Non-Hodgkin Lymphoma
    Non-Hodgkin lymphoma is the sixth most common cancer in the UK. The incidence of NHL increases with age and is higher in patients with HIV/AIDS and in patients whose immune systems are suppressed. According to Cancer Research UK, in the UK, about 10,000 people are diagnosed with non-Hodgkin lymphoma in one year.

    There are about 30 different types of non-Hodgkin lymphoma. Over the years, different classification systems have been used to describe the different types of non-Hodgkin lymphoma as knowledge about the condition has grown. New methods of evaluating the cells involved in non-Hodgkin lymphoma have led to changes in classification systems.

    The Revised European American Lymphoma (REAL) looks at the function that the cell should be providing. Some lymphocytes (B-lymphocytes) are responsible for producing antibodies while others (T-lymphocytes) are responsible for cell-to-cell interactions. The newest method, the World Health Organization or WHO Classification, tries to combine all of these characteristics with genetic studies of the cells. Click here to view a table of classifications.

    Some Types of Non-Hodgkin Lymphomas
    Classification of non-Hodgkin lymphomas can be confusing because there are so many different types and because of the various classification systems that have been developed and amended over the years. B-cell non-Hodgkin lymphomas are much more common than T-cell. About 85% of non-Hodgkin lymphomas involve mature B lymphocytes with about 15% affecting T-lymphocytes.

    Some of the more common forms of B-Cell lymphomas include:

    • Diffuse large B-cell lymphoma (DLBCL): this form constitutes about 33% of all non-Hodgkin lymphomas. It is a fast growing lymphoma and can affect anyone of any age but occurs mostly in people over 60.
    • Follicular lymphomas: these make up about 16% of non-Hodgkin’s lymphoma in the UK. This may be a very slow growing lymphoma.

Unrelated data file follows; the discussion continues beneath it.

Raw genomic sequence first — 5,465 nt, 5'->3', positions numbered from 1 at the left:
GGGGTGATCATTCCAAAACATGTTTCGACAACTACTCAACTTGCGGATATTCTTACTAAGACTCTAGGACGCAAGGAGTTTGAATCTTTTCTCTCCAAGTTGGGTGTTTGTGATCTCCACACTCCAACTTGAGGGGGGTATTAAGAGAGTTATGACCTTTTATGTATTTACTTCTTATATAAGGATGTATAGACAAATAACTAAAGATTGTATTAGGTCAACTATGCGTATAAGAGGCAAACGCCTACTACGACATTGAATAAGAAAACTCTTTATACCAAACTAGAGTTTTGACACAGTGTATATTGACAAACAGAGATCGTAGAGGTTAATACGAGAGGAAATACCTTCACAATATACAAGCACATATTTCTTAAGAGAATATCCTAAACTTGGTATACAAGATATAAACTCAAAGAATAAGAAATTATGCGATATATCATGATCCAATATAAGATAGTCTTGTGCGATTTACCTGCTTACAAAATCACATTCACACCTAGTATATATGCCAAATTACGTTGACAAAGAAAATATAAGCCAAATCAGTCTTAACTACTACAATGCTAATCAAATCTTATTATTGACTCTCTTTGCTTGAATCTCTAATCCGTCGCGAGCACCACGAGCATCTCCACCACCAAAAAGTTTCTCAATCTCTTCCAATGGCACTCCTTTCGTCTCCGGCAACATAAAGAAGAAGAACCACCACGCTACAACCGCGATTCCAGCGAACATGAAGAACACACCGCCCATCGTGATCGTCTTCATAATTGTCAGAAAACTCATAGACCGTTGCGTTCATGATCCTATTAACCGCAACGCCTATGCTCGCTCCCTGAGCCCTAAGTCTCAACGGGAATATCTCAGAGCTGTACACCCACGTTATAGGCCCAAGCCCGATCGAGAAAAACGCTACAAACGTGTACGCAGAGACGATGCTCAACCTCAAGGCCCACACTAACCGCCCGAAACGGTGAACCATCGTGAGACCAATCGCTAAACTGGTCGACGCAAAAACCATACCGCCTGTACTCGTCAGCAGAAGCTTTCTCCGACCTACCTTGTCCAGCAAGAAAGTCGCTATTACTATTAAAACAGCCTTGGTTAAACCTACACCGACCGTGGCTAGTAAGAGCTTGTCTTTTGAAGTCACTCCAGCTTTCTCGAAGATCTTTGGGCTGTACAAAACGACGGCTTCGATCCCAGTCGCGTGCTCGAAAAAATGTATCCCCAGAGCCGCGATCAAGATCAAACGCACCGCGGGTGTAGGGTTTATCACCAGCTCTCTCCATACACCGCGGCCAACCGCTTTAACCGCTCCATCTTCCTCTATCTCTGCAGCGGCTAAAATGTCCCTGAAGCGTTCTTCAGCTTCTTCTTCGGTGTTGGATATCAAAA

• B cell chronic lymphocytic leukaemia (CLL) and small lymphocytic lymphoma (SLL): these are identical diseases because they affect the same cell. CLL is found mainly in the bone marrow and the circulating blood while SLL is found mainly in the lymph nodes. These two together make up approximately 24% of all lymphomas.

    Some of the more common forms of T-Cell lymphomas include:

    • Precursor T-lymphoblastic lymphoma (leukaemia): a disease that can be considered either a lymphoma or leukaemia depending on whether affected cells are found in the blood or whether a certain percentage of bone marrow cells are abnormal. About 1% of all lymphomas are this type.
    • Mature or peripheral T-cell lymphomas: there are many different kinds of mature T-cell lymphomas that all together make up about 4% to 5% of all lymphomas.
    • Mycosis fungoides (Sézary syndrome), are types of cutaneous T-cell lymphoma: These are less common forms of lymphoma, unusual because, while most lymphomas begin in lymphoid tissue or internal organs, they start in the skin.


  • Staging

    Because more than one lymph node or other area can be involved, it is important to find out how extensive a lymphoma is. This process is called staging. The following table contains an example of the “Ann Arbor” staging classification system that describes how widespread the disease is. Ann Arbor staging is more useful in Hodgkin than in non-Hodgkin lymphoma.

    Stages Found in Lymphomas 

    Stage Description
    I Stage I occurs when there is a single lymphoid area (such as the spleen), a pair of areas (tonsils), or a group of related areas (the tonsils and adenoids) involved.